This post is formatted to reflect an original journal entry.
It is a peculiar experience, the realization that you are fully and holistically engaged–investing the greater part of your time, energy, and potential–in rediscovering old truths. But, I said that! But, I KNEW THAT! The initial flare of indignation as I learn that all the discoveries I’ve just made about my own nature have already been documented. But, this isn’t new?! A sense of humor is often required. Because I already knew that, didn’t I? I only had to learn it again, for myself this time. Come to grips with it, to incorporate it, to come to my own conclusions about it, to make it mine.
The struggles of experiential learning. Moments like these (and a big one I had one last night while reading Rogers) are humbling. They make me question my methods. To entertain the possibility that there are simpler, more expedient ways of acquiring the knowledge I’m looking for. Surely, I could take a class, watch some YouTube videos, even skim a few textbooks. But, I don’t. (I don’t care for textbooks, as a general rule, anyway. Too filtered. Too full of other people’s biases.) And, it occurs to me that the knowledge I’m in search of really isn’t of the kind that’s disseminated that way. I’ve got to get intimate with these ideas. Got to live them. I have to be able to recognize their roots in my own nature and be able to apply them to myself, to experiment and get creative with them, or I will not grow as a result of my learning. If I do not learn experientially, it is only a half-hearted endeavor. If my efforts do not impact how I relate to myself and others, then they are tragically incomplete.
What is most personal is most general. – Carl R. Rogers
I am forced to pause for a moment. Is experiential learning the birthplace of innovation–at least potentially? As we make personal others’ ideas–imbue them with our own style, our own life–do we not invite the possibility of uncovering new dimensions of a more universal experience? Greater points of connection by way of expanding our own uniqueness? And, are the ideas themselves, then, not also changed? Indeed, I find the more I am myself here on The Used Life–that is, the more I articulate thoughts and other inner experiences that I consider “different,” “peculiar,” “odd,” “unique,” even to the degree that they are potentially unrelatable–the more profoundly my words seem to resonate with others. The more feedback I get, the more thoughtful, insightful dialogue that follows. Rogers is right.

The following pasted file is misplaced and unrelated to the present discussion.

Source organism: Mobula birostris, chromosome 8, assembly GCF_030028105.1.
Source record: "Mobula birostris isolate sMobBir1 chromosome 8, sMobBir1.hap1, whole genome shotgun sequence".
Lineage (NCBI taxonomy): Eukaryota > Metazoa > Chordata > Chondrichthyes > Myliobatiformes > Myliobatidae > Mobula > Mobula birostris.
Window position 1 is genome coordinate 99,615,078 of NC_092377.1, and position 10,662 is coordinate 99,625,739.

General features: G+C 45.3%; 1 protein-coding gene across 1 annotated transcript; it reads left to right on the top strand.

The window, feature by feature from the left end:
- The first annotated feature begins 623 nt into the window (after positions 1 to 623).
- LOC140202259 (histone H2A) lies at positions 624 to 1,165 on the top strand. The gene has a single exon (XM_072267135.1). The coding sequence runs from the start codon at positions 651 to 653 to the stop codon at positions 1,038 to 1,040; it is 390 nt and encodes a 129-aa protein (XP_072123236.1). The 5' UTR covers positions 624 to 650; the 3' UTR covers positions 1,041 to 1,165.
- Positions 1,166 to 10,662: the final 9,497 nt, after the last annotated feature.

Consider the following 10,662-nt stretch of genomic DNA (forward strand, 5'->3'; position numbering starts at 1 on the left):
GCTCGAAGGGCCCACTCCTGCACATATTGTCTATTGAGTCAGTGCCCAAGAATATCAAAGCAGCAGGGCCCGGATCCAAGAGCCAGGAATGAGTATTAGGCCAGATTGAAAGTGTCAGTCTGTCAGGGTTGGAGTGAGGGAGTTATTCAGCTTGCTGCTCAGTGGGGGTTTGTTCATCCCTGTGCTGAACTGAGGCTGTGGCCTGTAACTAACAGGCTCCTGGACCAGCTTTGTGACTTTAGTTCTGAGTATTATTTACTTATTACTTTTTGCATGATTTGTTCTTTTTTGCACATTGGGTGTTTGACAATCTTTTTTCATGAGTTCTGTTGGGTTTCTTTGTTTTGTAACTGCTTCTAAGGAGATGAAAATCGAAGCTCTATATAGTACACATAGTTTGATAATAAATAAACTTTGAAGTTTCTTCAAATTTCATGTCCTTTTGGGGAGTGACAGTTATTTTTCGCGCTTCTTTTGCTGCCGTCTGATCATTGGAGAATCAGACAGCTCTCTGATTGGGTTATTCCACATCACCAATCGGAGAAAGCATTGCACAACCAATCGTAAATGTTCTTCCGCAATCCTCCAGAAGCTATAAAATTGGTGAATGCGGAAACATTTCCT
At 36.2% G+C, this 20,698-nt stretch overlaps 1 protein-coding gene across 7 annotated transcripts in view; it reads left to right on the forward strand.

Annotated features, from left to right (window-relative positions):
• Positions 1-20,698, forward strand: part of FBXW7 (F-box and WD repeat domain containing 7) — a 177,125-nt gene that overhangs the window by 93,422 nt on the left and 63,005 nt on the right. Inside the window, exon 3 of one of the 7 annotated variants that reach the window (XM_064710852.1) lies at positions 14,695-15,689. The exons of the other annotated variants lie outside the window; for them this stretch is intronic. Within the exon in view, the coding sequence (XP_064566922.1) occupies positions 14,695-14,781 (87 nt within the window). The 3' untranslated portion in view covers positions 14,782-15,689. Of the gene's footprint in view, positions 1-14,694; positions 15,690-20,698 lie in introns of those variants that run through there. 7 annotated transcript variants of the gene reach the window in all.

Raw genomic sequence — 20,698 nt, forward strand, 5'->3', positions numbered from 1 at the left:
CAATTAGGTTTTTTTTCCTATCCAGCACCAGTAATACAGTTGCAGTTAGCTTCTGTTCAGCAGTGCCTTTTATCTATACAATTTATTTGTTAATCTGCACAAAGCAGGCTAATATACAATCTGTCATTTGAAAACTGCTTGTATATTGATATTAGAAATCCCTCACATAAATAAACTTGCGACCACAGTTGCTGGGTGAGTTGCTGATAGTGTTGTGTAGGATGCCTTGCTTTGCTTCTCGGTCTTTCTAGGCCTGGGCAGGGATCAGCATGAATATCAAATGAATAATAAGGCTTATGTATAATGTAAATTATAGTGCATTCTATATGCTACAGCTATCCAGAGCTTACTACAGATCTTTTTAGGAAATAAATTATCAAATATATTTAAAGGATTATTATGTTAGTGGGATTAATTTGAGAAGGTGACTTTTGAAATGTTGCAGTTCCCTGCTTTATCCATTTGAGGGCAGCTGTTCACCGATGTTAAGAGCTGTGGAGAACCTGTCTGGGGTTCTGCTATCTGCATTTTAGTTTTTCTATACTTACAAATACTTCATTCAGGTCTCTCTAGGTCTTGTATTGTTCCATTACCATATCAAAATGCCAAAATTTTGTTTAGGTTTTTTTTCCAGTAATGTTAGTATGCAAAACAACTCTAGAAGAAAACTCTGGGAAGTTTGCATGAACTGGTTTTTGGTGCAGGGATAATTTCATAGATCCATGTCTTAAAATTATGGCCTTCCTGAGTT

An observation: had to find roots in my experience even for the simple notion, The more I am myself, the more I am like everyone else. Do most people do this? Look for a litany of personal proof to validate even age-old bits of wisdom. This seems to be part of the fabric of my makeup. Question everything. Believe what experience tells you. Intuition, also. Itself the voice of an amalgam of experience. Find wisdom with your bare hands.
But, all of this talk of experiential learning makes me think of the importance of style. Of the importance of infusing one’s own unique vision into a conversation about older, universal truths. Style, in this case, is of the utmost importance. For those of us who learn not only by doing, but also by creating, freely playing with style is an indispensable tool. I find myself growing fonder of journal-entry-style posts for this reason. They are reflective of process. They give the impression of being a first recording. A freestyle. The birth of an insight or an intimate view of an internal struggle. It is their indeterminateness, the exercise of poetic judgement, that makes them interesting. I ask myself why all students aren’t encouraged to write like this. I suspect it is a format that’s conducive to learning experientially. To consider new ideas in relation to oneself without the interference of structure or unnecessary formalities. Existentialists say this kind of learning takes courage. I find “courage” to be a curious word to describe it. Yet, I notice, in those moments in which I venture outside of myself in the hopes of toying with the unknown, I experience a faint and ever-so-pleasant sense of daring.